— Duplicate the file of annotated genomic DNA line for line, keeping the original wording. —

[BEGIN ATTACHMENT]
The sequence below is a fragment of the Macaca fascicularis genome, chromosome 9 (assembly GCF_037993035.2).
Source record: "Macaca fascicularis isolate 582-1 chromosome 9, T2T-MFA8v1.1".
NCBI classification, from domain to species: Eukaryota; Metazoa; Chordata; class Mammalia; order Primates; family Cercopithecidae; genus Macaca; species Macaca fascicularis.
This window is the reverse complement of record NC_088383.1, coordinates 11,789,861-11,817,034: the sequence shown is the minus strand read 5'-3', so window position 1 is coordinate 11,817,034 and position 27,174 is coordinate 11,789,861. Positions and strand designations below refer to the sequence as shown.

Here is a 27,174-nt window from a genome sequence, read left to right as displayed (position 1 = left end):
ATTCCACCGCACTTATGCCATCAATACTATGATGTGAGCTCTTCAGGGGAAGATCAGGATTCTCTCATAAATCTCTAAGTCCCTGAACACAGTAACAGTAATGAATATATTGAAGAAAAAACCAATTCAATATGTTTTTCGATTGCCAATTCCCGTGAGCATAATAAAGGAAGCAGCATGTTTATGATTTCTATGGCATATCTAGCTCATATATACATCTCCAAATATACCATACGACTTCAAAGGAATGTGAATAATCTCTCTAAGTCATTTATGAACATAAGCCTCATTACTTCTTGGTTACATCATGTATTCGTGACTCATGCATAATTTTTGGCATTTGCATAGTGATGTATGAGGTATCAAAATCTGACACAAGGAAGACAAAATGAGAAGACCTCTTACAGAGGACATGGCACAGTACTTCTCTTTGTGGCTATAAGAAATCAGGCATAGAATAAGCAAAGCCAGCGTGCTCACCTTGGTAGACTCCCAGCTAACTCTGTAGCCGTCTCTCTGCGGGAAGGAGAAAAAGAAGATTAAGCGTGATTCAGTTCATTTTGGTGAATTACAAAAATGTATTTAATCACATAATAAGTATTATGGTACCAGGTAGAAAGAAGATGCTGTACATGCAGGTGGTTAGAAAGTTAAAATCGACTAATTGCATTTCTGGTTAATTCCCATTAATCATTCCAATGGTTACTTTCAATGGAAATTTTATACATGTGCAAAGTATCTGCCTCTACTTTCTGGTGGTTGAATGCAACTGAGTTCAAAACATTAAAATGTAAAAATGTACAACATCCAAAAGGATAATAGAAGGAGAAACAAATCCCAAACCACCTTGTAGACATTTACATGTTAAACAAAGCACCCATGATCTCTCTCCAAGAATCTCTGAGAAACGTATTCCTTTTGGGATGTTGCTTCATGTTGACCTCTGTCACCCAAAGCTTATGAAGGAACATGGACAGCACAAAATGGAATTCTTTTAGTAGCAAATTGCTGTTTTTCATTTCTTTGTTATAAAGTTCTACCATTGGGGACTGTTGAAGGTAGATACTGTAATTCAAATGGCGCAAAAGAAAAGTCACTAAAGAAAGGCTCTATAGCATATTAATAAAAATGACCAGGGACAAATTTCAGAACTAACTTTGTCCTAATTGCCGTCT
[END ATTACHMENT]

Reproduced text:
The sequence below is a fragment of the Macaca fascicularis genome, chromosome 9 (assembly GCF_037993035.2).
Source record: "Macaca fascicularis isolate 582-1 chromosome 9, T2T-MFA8v1.1".
NCBI classification, from domain to species: Eukaryota; Metazoa; Chordata; class Mammalia; order Primates; family Cercopithecidae; genus Macaca; species Macaca fascicularis.
This window is the reverse complement of record NC_088383.1, coordinates 11,789,861-11,817,034: the sequence shown is the minus strand read 5'-3', so window position 1 is coordinate 11,817,034 and position 27,174 is coordinate 11,789,861. Positions and strand designations below refer to the sequence as shown.

Here is a 27,174-nt window from a genome sequence, read left to right as displayed (position 1 = left end):
ATTCCACCGCACTTATGCCATCAATACTATGATGTGAGCTCTTCAGGGGAAGATCAGGATTCTCTCATAAATCTCTAAGTCCCTGAACACAGTAACAGTAATGAATATATTGAAGAAAAAACCAATTCAATATGTTTTTCGATTGCCAATTCCCGTGAGCATAATAAAGGAAGCAGCATGTTTATGATTTCTATGGCATATCTAGCTCATATATACATCTCCAAATATACCATACGACTTCAAAGGAATGTGAATAATCTCTCTAAGTCATTTATGAACATAAGCCTCATTACTTCTTGGTTACATCATGTATTCGTGACTCATGCATAATTTTTGGCATTTGCATAGTGATGTATGAGGTATCAAAATCTGACACAAGGAAGACAAAATGAGAAGACCTCTTACAGAGGACATGGCACAGTACTTCTCTTTGTGGCTATAAGAAATCAGGCATAGAATAAGCAAAGCCAGCGTGCTCACCTTGGTAGACTCCCAGCTAACTCTGTAGCCGTCTCTCTGCGGGAAGGAGAAAAAGAAGATTAAGCGTGATTCAGTTCATTTTGGTGAATTACAAAAATGTATTTAATCACATAATAAGTATTATGGTACCAGGTAGAAAGAAGATGCTGTACATGCAGGTGGTTAGAAAGTTAAAATCGACTAATTGCATTTCTGGTTAATTCCCATTAATCATTCCAATGGTTACTTTCAATGGAAATTTTATACATGTGCAAAGTATCTGCCTCTACTTTCTGGTGGTTGAATGCAACTGAGTTCAAAACATTAAAATGTAAAAATGTACAACATCCAAAAGGATAATAGAAGGAGAAACAAATCCCAAACCACCTTGTAGACATTTACATGTTAAACAAAGCACCCATGATCTCTCTCCAAGAATCTCTGAGAAACGTATTCCTTTTGGGATGTTGCTTCATGTTGACCTCTGTCACCCAAAGCTTATGAAGGAACATGGACAGCACAAAATGGAATTCTTTTAGTAGCAAATTGCTGTTTTTCATTTCTTTGTTATAAAGTTCTACCATTGGGGACTGTTGAAGGTAGATACTGTAATTCAAATGGCGCAAAAGAAAAGTCACTAAAGAAAGGCTCTATAGCATATTAATAAAAATGACCAGGGACAAATTTCAGAACTAACTTTGTCCTAATTGCCGTCT